However, I will say I found the settings of the levels distinct throughout and never felt like the game was recycling settings or set-pieces, unlike a certain popular shooter series (yes, Halo, I'm looking at you). While I highly doubt that there are Vienna style docks or Victorian opera houses in purgatory they make memorable backdrops for the frantic action of Painkiller.
The game has a couple of design hooks that, while interesting, are poorly designed. The first is the soul system. Every demon you kill drops a soul and picking up that soul will replenish one point of health. Problem is that after killing a demon it takes several seconds for the soul to appear. In the middle of frantic action where you are constantly on the move, waiting for a soul is a nuisance.
Then why bother if it only of marginal benefit? This question is even more relevant when you consider that you health is replenished at every checkpoint. The answer is because after collecting 66 souls you transform into demon mode. Once in demon mode time slows to a craw and you can freely blast away your opponents. I ran into many scenarios where I was one soul away from 66 and saved it for the next wave. Having to wait three seconds for the first soul to appear is a mini-eternity when the action is so frantic and intense.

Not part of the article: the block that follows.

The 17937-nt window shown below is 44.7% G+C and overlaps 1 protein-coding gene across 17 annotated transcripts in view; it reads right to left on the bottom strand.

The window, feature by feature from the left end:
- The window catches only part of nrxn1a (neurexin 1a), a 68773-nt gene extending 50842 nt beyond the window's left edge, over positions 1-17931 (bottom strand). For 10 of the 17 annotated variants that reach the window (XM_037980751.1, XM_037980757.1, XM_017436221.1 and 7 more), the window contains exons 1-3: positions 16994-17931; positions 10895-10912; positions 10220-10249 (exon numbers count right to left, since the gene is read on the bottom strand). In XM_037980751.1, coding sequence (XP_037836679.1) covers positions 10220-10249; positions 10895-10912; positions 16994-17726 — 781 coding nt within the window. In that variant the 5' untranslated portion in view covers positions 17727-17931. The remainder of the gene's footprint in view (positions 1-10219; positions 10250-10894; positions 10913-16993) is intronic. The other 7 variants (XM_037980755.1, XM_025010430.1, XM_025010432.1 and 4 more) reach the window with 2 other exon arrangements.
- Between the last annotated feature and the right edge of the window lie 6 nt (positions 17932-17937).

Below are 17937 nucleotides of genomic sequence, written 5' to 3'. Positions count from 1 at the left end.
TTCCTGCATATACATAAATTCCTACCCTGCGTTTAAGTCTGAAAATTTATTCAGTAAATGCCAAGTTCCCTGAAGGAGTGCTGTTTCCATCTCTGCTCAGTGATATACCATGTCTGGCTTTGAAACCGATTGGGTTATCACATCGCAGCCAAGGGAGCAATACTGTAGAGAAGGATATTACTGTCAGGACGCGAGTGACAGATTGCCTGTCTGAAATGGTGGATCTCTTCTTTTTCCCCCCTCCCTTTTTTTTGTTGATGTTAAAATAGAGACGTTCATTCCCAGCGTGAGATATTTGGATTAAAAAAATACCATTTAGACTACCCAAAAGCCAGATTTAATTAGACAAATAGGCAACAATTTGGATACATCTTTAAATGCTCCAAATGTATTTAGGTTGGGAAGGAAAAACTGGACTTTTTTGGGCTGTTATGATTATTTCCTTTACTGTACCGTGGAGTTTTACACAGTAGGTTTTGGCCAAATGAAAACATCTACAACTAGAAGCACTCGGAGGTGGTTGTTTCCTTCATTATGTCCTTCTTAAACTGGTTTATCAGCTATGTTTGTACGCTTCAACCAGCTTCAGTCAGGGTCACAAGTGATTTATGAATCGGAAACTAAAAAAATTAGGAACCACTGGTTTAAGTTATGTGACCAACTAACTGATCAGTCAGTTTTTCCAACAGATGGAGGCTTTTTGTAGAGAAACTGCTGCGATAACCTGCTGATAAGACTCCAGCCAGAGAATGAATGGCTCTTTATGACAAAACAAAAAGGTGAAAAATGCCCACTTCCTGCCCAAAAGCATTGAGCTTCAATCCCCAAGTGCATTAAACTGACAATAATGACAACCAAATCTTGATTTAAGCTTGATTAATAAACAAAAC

The other big hook is the card system. Each level has a card you are rewarded for completing a specific task in the level. These cards are essentially buffs that make the game easier. Some increase your health, damage and speed while others have specific effects on the environment such as the ability slowdown time. Silver cards are constantly in effect whereas gold cards are activated for a brief period. The cards are more like quasi-cheat codes that make the game marginally easier. You can conceivably beat the game without them, but they make some of the later levels much easier to handle. Since it isn't essential and there are only a handful of things the cards change it's a lost opportunity to add another full layer of depth to the gameplay.
As much as I've run Painkiller through criticism purgatory it's still an enjoyable experience. The insane action and crazy weapons made for an addictive and enjoyable shooter. But for every five minutes of enjoyment there was one of frustration at poor game design. In this style of shooter every moment not spent shooting is one that should be building up to the next fight, not spent waiting or searching.
For the shooter fan it's a no brainer, the action and intensity will hook you right in. For those less in tune with the genre the numerous flaws make for a frustrating experience. If you're a FPS junkie and have played all the greats, Painkiller is your fix. For everyone else you're probably better off trying out any number of the great shooters you haven't got around to playing yet.